The net-zero transition: What it would cost, what it could bring
Governments and companies are increasingly committing to climate action. Yet significant challenges stand in the way, not least the scale of economic transformation that a net-zero transition would entail and the difficulty of balancing the substantial short-term risks of poorly prepared or uncoordinated action with the longer-term risks of insufficient or delayed action. In this report, we estimate the transition’s economic effects on demand, capital allocation, costs, and jobs to 2050 across sectors that produce about 85 percent of overall emissions and assess economic shifts for 69 countries. Our analysis is not a projection or a prediction and does not claim to be exhaustive; it is the simulation of one hypothetical, orderly path toward 1.5°C using the Net Zero 2050 scenario from the Network for Greening the Financial System (NGFS), to provide an order-of-magnitude estimate of the economic costs and societal adjustments associated with net-zero transition (see sidebar, “Our research methodology: Sources, scenarios, limitations, and uncertainties”).
Six features characterize the shifts in energy and land-use systems, economic sectors, and countries in the net-zero transition, according to our analysis. They are the following:
What are the six key characteristics of the net-zero transition?
Each of the seven major energy and land-use systems contributes substantially to emissions, and every one of these systems will thus need to undergo transformation if the net-zero goal is to be achieved. Moreover, these systems are highly interdependent. Actions to reduce emissions must therefore take place in concert across the systems. For instance, electric vehicles lead to overall emissions reductions only to the extent that low-emissions electricity production has been achieved. More broadly, all sectors and geographies must play a role. All sectors of the economy participate in these energy and land-use systems across global value chains. Similarly, all countries contribute to emissions, either directly or through their role in value chains (although with significant differences, as we note below). Reaching net-zero emissions will thus require a universal transformation of the global economy.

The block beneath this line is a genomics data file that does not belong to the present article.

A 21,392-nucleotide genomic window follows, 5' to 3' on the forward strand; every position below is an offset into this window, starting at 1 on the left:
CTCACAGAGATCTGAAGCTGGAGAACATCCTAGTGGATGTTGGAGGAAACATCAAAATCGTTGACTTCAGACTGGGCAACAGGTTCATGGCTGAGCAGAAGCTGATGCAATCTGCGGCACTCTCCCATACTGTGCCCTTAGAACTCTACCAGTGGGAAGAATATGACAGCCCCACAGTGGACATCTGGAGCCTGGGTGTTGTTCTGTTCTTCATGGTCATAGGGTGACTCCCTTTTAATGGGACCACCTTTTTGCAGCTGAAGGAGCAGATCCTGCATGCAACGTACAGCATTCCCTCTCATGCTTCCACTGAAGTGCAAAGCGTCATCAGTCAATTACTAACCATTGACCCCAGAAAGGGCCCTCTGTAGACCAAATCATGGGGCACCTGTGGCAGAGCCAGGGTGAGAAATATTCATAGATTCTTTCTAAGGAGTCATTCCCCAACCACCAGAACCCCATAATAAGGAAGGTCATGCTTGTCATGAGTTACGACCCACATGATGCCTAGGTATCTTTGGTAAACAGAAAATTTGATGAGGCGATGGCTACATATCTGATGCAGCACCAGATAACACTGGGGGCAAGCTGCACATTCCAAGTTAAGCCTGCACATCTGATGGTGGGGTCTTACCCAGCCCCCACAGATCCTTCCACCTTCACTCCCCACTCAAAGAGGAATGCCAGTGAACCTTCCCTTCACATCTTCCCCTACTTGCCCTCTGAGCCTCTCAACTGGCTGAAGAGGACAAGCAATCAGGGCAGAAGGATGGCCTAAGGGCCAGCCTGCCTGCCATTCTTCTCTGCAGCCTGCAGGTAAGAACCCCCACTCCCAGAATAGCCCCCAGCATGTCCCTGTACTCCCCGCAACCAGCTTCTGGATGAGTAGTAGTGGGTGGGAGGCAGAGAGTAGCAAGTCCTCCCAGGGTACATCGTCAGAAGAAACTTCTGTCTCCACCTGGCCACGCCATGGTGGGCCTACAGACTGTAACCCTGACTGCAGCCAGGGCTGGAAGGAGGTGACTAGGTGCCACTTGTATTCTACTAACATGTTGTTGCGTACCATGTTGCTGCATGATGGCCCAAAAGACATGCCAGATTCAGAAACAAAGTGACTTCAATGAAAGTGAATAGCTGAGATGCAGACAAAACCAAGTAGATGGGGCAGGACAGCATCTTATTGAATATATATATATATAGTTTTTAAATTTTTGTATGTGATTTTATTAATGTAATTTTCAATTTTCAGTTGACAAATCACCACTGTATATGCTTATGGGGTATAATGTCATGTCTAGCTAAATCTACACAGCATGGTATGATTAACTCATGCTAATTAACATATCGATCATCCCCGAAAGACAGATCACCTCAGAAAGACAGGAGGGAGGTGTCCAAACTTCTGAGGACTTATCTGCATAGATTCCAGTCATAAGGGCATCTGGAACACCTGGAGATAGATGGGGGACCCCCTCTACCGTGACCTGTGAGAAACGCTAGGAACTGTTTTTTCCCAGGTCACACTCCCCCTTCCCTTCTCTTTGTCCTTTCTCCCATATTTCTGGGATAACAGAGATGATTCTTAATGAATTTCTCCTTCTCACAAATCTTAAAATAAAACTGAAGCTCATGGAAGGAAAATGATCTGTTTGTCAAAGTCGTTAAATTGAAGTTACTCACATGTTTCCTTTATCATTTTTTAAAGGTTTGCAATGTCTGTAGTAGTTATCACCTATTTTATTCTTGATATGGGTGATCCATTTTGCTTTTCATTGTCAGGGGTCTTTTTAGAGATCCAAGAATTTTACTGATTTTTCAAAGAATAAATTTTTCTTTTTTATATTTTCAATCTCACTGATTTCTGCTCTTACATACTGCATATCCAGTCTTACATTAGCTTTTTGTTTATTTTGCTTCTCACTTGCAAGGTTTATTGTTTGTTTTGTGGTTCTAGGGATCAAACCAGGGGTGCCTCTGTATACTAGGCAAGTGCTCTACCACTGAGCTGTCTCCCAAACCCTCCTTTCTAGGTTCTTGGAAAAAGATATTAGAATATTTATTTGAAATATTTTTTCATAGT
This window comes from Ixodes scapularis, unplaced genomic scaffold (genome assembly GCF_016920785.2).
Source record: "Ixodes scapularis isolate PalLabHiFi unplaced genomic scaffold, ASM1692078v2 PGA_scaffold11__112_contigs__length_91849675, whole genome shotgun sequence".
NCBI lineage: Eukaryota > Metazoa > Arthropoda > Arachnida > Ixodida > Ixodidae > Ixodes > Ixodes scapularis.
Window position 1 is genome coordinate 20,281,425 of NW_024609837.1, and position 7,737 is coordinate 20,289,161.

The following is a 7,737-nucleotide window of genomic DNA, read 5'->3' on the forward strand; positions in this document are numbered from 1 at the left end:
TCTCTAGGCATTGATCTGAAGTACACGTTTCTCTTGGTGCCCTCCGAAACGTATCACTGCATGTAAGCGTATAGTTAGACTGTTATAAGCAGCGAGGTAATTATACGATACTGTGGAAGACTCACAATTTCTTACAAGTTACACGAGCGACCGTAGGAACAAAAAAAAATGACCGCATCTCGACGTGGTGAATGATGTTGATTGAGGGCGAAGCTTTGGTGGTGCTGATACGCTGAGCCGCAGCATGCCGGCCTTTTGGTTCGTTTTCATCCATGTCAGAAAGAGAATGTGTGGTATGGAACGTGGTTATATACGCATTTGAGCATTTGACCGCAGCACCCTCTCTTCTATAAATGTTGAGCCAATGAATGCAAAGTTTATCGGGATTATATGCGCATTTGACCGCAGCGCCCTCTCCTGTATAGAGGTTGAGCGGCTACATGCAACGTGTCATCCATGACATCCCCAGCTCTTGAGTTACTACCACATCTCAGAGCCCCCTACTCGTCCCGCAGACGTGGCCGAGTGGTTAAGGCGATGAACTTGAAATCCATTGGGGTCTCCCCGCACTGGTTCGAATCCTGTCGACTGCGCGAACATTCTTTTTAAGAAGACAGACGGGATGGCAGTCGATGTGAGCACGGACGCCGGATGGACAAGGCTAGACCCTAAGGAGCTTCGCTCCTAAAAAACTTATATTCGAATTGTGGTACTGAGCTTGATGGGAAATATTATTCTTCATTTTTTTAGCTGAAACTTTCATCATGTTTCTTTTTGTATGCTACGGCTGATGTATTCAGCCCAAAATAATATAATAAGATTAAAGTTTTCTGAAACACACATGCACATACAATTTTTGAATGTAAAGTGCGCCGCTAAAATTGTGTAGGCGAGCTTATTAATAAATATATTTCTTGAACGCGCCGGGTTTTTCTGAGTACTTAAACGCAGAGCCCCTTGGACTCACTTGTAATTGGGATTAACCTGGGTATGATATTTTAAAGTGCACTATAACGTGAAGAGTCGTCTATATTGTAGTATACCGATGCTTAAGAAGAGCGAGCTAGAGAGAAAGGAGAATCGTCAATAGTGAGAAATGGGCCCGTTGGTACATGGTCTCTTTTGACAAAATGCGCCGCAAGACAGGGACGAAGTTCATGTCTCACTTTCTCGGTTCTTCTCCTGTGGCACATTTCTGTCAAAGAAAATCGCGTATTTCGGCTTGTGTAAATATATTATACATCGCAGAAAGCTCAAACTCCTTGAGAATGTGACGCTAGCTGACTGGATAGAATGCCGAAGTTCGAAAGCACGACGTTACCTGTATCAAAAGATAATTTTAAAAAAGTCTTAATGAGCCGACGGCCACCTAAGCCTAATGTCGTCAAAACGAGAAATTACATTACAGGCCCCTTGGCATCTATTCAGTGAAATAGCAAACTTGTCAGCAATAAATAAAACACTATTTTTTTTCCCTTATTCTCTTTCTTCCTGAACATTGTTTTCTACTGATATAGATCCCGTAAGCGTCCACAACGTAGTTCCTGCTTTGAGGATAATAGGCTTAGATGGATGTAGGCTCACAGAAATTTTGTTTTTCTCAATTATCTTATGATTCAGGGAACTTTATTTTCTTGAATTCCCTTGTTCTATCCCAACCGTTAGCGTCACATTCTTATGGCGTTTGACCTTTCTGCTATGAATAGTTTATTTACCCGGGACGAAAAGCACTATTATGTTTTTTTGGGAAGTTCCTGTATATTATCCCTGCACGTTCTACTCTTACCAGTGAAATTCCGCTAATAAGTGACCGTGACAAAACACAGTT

The economic transformation needed to achieve the transition to net zero will be significant. Our analysis focuses on demand, capital allocation, costs, and jobs. Looking just at capital allocation, we find that annual spending on physical assets in the energy and land-use systems through 2050 would need to be about 60 percent greater than it is today, rising by $3.5 trillion annually on average. Accounting for expected increases in spending, as incomes and populations grow, as well as for currently legislated transition policies, the required increase in spending would be lower, but still about $1 trillion. In all, our analysis suggests that the Net Zero 2050 scenario would require spending on physical assets of about $275 trillion between 2021 and 2050 (about 7.5 percent of GDP over the period) in the areas we analyzed. We also see significant shifts in demand for various goods and services in the scenario analyzed here, including steep declines in demand for coal, oil, and gas production and an eventual virtual end to manufacturing of cars with internal combustion engines, as sales of zero-emissions alternatives (for example, battery-electric and fuel cell-electric vehicles) increase from 5 percent of new-vehicle sales in 2020 to virtually 100 percent by 2050.
Several aspects of the transition to net zero would be more significant in the early stages of the shift. For example, the capital spending increase noted above would rise from 6.8 percent of GDP today to about 9 percent of GDP between 2026 and 2030 before falling. Delivered cost of electricity could increase in the near term. In our scenario, delivered cost of electricity could rise about 25 percent from 2020 levels until 2040 and still be about 20 percent higher in 2050, to build out renewable power assets and grid infrastructure. In the long run, it is conceivable that the delivered cost of electricity could be on par or potentially less than 2020 levels, because renewables have a lower operating cost—provided that the power system can find ways to overcome the intermittency of renewable power and build flexible, reliable, low-cost grids. The up-front capital spending for the net-zero transition could also lower other operating costs over time for consumers. A key example of that is mobility. More broadly, action is needed over the next decade to reduce the buildup of emissions and prevent rising physical risks that might occur in future decades.